Proposition 1: Suppose and the users’ channels are linearly independent and that . Then if is a beamforming vector for user that corresponds to a rate point on the Pareto boundary, there exists complex numbers such that

(20)

It can be proved using the same method as that in [30] and therefore the proof is omitted.

Recall that , and define . Suppose , then the SINR expression becomes

(21)

Define the eigenvalue decomposition

, where is the unitary eigen-matrix and is the diagonal eigenvalue matrix. Now define the new beamforming vector and the new channel vector . Then the sum rate maximization can be written equivalently as

(22)

We can see from the above new problem formulation (22) that the size of the new channel matrix reduces from to . The structure of the optimal beamforming is revised to

(23)

and as a result the size of the matrix inversion is reduced from to .

Note that although the above dimension reduction technique reduces the dimension for matrix inversion significantly, it involves extra matrix multiplication and eigenvalue decomposition, when constructing the new channel vectors . It was shown in [32] that standard linear algebra operations for a square matrix of dimension , including matrix inversion and eigenvalue decomposition problems have the same time complexity as the matrix multiplication algorithm and there exists the Coppersmith-Winograd algorithm for matrix multiplication with a complexity of [34]. Therefore, the benefit of the dimension reduction technique on the overall training time is only obvious when and this is verified by the simulation results in Section VII.

V-C ZF beamforming in the loss function

Another technique to reduce the complexity of matrix inversion in (7), when calculating the sum rate in the loss function, is to use the ZF beamforming in the following form

(24)

where is chosen to satisfy the power constraint, i.e., . It has been shown in the seminal work on massive MIMO [33] that, ZF beamforming is near-optimal when the number of antennas is large. From the complexity’s viewpoint, the advantage of the ZF beamforming is that it only involves the matrix inversion of which is a matrix and reduces the complexity of matrix inversion in (7).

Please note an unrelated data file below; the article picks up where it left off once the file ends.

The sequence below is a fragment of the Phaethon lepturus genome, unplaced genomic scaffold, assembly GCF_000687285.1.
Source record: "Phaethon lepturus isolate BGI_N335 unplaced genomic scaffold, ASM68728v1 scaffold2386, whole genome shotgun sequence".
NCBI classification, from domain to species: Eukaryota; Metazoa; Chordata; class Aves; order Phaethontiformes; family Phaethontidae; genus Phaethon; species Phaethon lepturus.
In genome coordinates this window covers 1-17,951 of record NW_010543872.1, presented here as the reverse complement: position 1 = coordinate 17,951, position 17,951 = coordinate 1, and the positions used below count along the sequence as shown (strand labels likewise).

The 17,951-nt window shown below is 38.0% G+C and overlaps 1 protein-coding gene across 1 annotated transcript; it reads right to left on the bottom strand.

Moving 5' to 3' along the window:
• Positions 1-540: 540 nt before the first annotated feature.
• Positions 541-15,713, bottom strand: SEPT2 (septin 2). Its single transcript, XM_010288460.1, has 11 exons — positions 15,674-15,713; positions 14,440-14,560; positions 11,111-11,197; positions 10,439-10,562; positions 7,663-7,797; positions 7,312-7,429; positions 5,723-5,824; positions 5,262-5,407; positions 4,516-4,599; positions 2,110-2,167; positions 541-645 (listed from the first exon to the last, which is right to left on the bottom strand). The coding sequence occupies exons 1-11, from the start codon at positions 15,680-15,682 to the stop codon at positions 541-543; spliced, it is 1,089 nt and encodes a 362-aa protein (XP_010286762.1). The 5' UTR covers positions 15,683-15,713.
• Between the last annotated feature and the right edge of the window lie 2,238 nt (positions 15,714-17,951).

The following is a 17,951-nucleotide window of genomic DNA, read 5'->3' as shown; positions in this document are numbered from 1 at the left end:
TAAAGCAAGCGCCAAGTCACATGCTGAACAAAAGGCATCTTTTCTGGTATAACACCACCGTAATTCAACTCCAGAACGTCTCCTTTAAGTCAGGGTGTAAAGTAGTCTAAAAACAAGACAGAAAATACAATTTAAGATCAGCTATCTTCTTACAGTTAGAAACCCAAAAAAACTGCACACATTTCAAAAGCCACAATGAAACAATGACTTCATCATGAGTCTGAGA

Similar to the dimension reduction technique, the advantage of the ZF beamforming is more prominent when and diminishes as increases, but its performance is always close to the WMMSE solution as long as . These properties are verified by the simulation results in Section VII.

Vi Multicell Massive MIMO Downlink

In this section, we apply the proposed model-based learning to multicell massive MIMO systems, where an example of the multicell massive MIMO system with seven cells is illustrated in Fig. 3. Specifically, we first introduce the distributed multicell massive MIMO downlink beamforming, without the need of signal or data exchange between cells, and then describe the uplink channel estimation via pilots, followed by the proposed model-based learning method.

Fig. 3: An multicell massive MIMO network illustration with 7 cells.

Vi-a Distributed Optimization of Beamforming in Multicell Massive MIMO Downlink

Consider an -cell massive MIMO system, and in each cell a BS with antennas serves single-antenna users, . Denote the beamforming vector for the -th user in the -th cell as , then the received scalar signal in the -th cell is expressed as follows:

(25)

where is the downlink channel from the BS in the -th cell to the -th user in the -th cell, is the signal for the -th user in the -th cell. Therefore the SINR of the -th user in the -th cell is written as follows

(26)

Based on (26), to calculate for the -th user in the -th cell, it requires not only the beamforming and downlink channels , but also the knowledge of any possible interfering cell with and . This includes interfering BSs’ downlink channels to the considered user in the -th cell and all users’ beamforming vectors in those interfering cells with . This means to optimize the SINR in any single cell, the solution of the beamforming vector in this cell is coupled with the solutions in other cells. Traditional methods, such as the coordinated transmission, treat the multicell as a large single cell and use ZF beamforming method to cancel out the interference term in (26). These methods require the cooperation between cells such as the exchange of CSI and centralized joint optimization of beamforming vectors, which results in high signaling overhead [35].

In order to decouple the beamforming between different cells, the signal to leakage plus noise ratio (SLNR) is used in this paper as an alternative, where the SLNR of the -th user in the -th cell is defined as follows [36]:

(27)